The Gaelic Players Association is drafting a proposal for consideration by the GAA to shorten the season for inter-county players.

The players group is looking to have their new template discussed when Croke Park fixtures bosses meet in mid-August.

The proposal calls for a shorter inter-county season from 2021 to ease what it says are "unsustainable demands" for their members.

Under such a template the inter-county season would begin in February and end in July.

This would facilitate a pre-season and inter-county schedule of 23 weeks. Currently, such a season could run to twice that length.

This would then leave a period from July-August to December to hold club activity.

The GPA contacted members this afternoon to inform them of the calendar change they were proposing.

The GPA maintains that a shorter season would support a sustainable model allowing a balance between players’ physical, personal and professional commitments.

They say that defined periods would also be provided for club and third level activity.

And it would offer a defined closed season for inter-county players.

It’s understood that the GAA’s Fixture Calendar Review Task Force will meet on 19 August to discuss a range of issues surrounding games scheduling for the future.

One of the proposals that is receiving much attention is the call to create seasons into separate periods of competition for inter-county and club.

Recent ESRI studies demonstrated that inter-county players currently give 36 hours a week to the GAA, but the past few months have given many players perspective and the GPA will seek to have meaningful change made to the fixtures calendar.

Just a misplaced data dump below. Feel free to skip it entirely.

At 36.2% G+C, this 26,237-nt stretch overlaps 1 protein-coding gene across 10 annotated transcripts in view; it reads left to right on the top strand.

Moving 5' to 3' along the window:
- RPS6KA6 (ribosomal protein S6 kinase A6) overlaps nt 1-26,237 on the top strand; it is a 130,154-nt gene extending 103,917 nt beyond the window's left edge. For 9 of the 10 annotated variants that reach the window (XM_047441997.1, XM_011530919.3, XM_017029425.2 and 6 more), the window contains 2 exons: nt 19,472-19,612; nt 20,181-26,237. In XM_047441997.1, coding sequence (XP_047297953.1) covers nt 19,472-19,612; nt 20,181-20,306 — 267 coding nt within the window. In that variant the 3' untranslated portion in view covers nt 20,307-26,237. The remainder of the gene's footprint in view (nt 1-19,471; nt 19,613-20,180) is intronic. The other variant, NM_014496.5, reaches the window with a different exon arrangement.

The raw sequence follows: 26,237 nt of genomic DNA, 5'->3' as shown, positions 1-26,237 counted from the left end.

The GAA has carefully monitored the long-standing fixtures dilemma for the past three years especially.

President John Horan appointed the 11-person Fixture Calendar Review Task Force to examine structural changes and they have already made a positive impact.

Late last year the Task Force recommend three options for the All-Ireland football series including eight team provincial championships.

Their second option was a national league format for the championship.

The third option offered a retention of the current trial structures.

In general, the task force recommended a new oversight unit consisting of full-time provincial personnel and feeding into a national grouping to be established.

They called for club fixtures to be the remit of at least one employee in each province.

It was also recommended that the new oversight unit’s immediate task would be to review the effectiveness, sanctions, practicality of what is already in place and bring recommendations as necessary to Central Council for change.

The workgroup called for no senior inter-county activity — training, trials or challenge games — between a team’s exit from the Championship and December 1 each year.

The task force set-up by Horan is chaired by GAA management committee member Eddie O’Sullivan.

Other members of this task force will have their own ideas and approach to implementing possible change from 2021 onwards, but it’s believed the specially defined season will receive much consideration.

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